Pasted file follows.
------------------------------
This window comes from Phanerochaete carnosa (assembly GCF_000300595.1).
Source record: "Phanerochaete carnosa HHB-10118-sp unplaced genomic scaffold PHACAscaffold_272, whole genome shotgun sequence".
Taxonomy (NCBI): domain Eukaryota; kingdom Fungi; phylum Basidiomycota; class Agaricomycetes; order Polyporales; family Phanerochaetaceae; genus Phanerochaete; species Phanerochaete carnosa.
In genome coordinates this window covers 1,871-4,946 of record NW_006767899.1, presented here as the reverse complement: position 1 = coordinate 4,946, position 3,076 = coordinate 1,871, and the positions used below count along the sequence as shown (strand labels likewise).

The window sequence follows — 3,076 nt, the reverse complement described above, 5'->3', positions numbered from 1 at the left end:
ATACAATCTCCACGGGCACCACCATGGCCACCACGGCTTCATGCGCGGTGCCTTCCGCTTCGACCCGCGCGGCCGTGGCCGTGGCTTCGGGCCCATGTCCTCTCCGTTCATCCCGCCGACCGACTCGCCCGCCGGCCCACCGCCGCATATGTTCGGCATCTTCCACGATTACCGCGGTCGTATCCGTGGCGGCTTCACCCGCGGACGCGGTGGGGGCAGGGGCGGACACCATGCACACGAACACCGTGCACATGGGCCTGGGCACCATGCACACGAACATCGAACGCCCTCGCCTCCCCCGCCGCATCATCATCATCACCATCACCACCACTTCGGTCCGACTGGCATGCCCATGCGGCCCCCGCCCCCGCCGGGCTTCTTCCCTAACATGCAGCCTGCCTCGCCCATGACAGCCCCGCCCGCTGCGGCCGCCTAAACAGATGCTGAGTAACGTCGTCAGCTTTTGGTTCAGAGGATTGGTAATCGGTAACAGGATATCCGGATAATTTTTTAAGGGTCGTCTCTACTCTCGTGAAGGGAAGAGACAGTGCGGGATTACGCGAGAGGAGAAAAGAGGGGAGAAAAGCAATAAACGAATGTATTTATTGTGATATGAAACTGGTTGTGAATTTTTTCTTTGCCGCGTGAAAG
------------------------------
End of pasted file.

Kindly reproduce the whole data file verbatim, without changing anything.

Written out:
This window comes from Phanerochaete carnosa (assembly GCF_000300595.1).
Source record: "Phanerochaete carnosa HHB-10118-sp unplaced genomic scaffold PHACAscaffold_272, whole genome shotgun sequence".
Taxonomy (NCBI): domain Eukaryota; kingdom Fungi; phylum Basidiomycota; class Agaricomycetes; order Polyporales; family Phanerochaetaceae; genus Phanerochaete; species Phanerochaete carnosa.
In genome coordinates this window covers 1,871-4,946 of record NW_006767899.1, presented here as the reverse complement: position 1 = coordinate 4,946, position 3,076 = coordinate 1,871, and the positions used below count along the sequence as shown (strand labels likewise).

The window sequence follows — 3,076 nt, the reverse complement described above, 5'->3', positions numbered from 1 at the left end:
ATACAATCTCCACGGGCACCACCATGGCCACCACGGCTTCATGCGCGGTGCCTTCCGCTTCGACCCGCGCGGCCGTGGCCGTGGCTTCGGGCCCATGTCCTCTCCGTTCATCCCGCCGACCGACTCGCCCGCCGGCCCACCGCCGCATATGTTCGGCATCTTCCACGATTACCGCGGTCGTATCCGTGGCGGCTTCACCCGCGGACGCGGTGGGGGCAGGGGCGGACACCATGCACACGAACACCGTGCACATGGGCCTGGGCACCATGCACACGAACATCGAACGCCCTCGCCTCCCCCGCCGCATCATCATCATCACCATCACCACCACTTCGGTCCGACTGGCATGCCCATGCGGCCCCCGCCCCCGCCGGGCTTCTTCCCTAACATGCAGCCTGCCTCGCCCATGACAGCCCCGCCCGCTGCGGCCGCCTAAACAGATGCTGAGTAACGTCGTCAGCTTTTGGTTCAGAGGATTGGTAATCGGTAACAGGATATCCGGATAATTTTTTAAGGGTCGTCTCTACTCTCGTGAAGGGAAGAGACAGTGCGGGATTACGCGAGAGGAGAAAAGAGGGGAGAAAAGCAATAAACGAATGTATTTATTGTGATATGAAACTGGTTGTGAATTTTTTCTTTGCCGCGTGAAAG